Here is one of my favorite nuggets of wisdom from Diogenes:
Friends of Diogenes wanted to ransom him, where upon he called them simpletons; “for”, said he, “lions are not the slaves of those who feed them, but rather those who feed them are at the mercy of the lions: for fear is the mark of the slave, whereas wild beasts make men afraid of them.”
(You can read a few brief summaries of Diogenes’ exploits and a handful of quotes here: Diogenes the Dog.)
To Diogenes, Cerberus of Hades was a kind of a mascot, and Hercules was a hero for having brought him out of the shadows of the underworld.
But Diogenes was not just “The Dog.” Cynicism was an offshoot of Socratic thinking which originated with Antisthenes, a student of Socrates. Diogenes was also referred to as “Socrates gone mad.”
From Wikipedia (I know, I know. But it will do for my purposes here):
[Cynics’] philosophy was that the purpose of life was to live a life of Virtue in agreement with Nature. This meant rejecting all conventional desires for wealth, power, health, and fame, and by living a simple life free from all possessions. As reasoning creatures, people could gain happiness by rigorous training and by living in a way which was natural for humans. They believed that the world belonged equally to everyone, and that suffering was caused by false judgments of what was valuable and by the worthless customs and conventions which surrounded society. Many of these thoughts were later absorbed into Stoicism.
Historically, then, from this brief description, it would appear that Cynics adhered to a combination of what we would now recognize as Buddhist, Trancendentalist, Existentialist, Communist, Humanist, Taoist, Anarchist, and Ascetic ideas.
While few contemporary cynics live lives of poverty or disavow material possessions in order to live in accord with nature, the spirit of social rebellion and contempt for arbitrary social norms, hierarchies, and niceties (and indeed for the people who adhere too vehemently to them) that characterized Ancient Cynicism persists and is often what earns people of such tendencies the title of “cynic” in contemporary parlance. Offense taken to or discomfort caused by a “cynical” person’s affronts to politesse (which now often includes obligatory expressions of positive thinking) has led to the current characterization of cynicism as a necessarily pessimistic attitude.
Arguably, the cynic has not changed in his/her rejection of arbitrary social norms; there has simply been an injection of new types of norms or greater emphasis on different types of norms, rejections of which are perceived as a given norm’s opposite. Greeks were uniquely concerned with human exceptionalism and the inherent virtue of civilization, so Diogenes’ rejection of their society made him feral–an animal–in their eyes. A dog, to be exact, who lived on the fringe, off the scraps of their enlightened affluence. Likewise, with the contemporary injection of optimism or a positive/kindly view of human nature as a prevailing/emphasized social ideal, cynicism’s refusal to acquiesce becomes synonymous with misanthropy and pessimism.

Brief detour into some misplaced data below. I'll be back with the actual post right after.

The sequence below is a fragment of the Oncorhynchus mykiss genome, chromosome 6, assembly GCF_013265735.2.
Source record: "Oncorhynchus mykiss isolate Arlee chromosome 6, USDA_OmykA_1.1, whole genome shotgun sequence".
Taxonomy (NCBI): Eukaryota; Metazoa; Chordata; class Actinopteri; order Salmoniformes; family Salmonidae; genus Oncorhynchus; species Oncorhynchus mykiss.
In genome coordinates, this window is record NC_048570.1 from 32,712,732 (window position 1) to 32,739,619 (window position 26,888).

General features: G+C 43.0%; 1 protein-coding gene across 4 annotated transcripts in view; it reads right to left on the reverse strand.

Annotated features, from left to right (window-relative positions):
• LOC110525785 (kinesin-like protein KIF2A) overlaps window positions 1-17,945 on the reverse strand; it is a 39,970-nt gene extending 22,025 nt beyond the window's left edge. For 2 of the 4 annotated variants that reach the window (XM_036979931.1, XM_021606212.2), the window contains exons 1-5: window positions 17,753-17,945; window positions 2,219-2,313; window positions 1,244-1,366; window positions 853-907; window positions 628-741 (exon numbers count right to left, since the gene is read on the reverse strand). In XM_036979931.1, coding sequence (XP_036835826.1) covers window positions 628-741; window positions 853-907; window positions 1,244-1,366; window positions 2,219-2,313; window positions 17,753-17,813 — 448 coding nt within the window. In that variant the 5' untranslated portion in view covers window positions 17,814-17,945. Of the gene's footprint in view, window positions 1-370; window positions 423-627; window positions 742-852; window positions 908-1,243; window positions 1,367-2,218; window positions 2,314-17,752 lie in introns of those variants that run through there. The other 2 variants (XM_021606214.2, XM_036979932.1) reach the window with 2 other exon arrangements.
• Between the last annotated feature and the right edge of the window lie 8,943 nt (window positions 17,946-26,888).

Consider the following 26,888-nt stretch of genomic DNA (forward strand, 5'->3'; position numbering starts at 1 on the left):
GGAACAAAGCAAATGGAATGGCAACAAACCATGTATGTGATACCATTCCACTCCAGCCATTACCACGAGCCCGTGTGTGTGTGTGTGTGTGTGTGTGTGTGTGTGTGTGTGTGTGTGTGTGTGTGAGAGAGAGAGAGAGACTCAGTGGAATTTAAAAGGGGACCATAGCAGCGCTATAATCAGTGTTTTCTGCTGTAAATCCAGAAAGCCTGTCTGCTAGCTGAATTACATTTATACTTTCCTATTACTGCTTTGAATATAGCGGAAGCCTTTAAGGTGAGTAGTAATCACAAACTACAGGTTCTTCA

In that way, despite considerably different lifestyles, any number of apt comparisons exist between Ancient Cynics with a capital C and those accused of cynicism with a lowercase, contemporary c.
It may be said, for example, that those accused of contemporary cynicism are often guilty of pissing on a feast of de rigeur (and often arbitrary) positivity rather than any actual feast.
But they are not necessarily fatalists, which is, in large part, what sets a cynic apart from a pessimist.
As with Ancient Cynics, contemporary cynics’ snarling and biting and pissing tends to overshadow their necessarily and fundamentally idealistic nature. There is, of course, no reason to be disgusted by or aggressively derisive of what one sees if one doesn’t have some very firmly held, even romantic, ideas about the way things ought to be and what could or should be done to make them better.
But this doesn’t necessarily make a cynic jaded or wounded, even if plenty of cynics may very well be.
In any case, if a cynic is snarling, you might as soon accuse a dog of being a dog and expect that to stop him as you would accuse a cynic of cynicism and expect that to cause him/her to quit.
Accusations of cynicism only work on those who don’t hear “Cynicism.” Those cynics who know (or even have a vague sense of) their intellectual/philosophical heritage will be proud, not ashamed, and rightly so.
In the end, it is gamble to throw this word around. If you raise it with intent to harm one of Diogenes’ dogs, he or she may bite or, better yet, simply oblige you and piss on your shoes.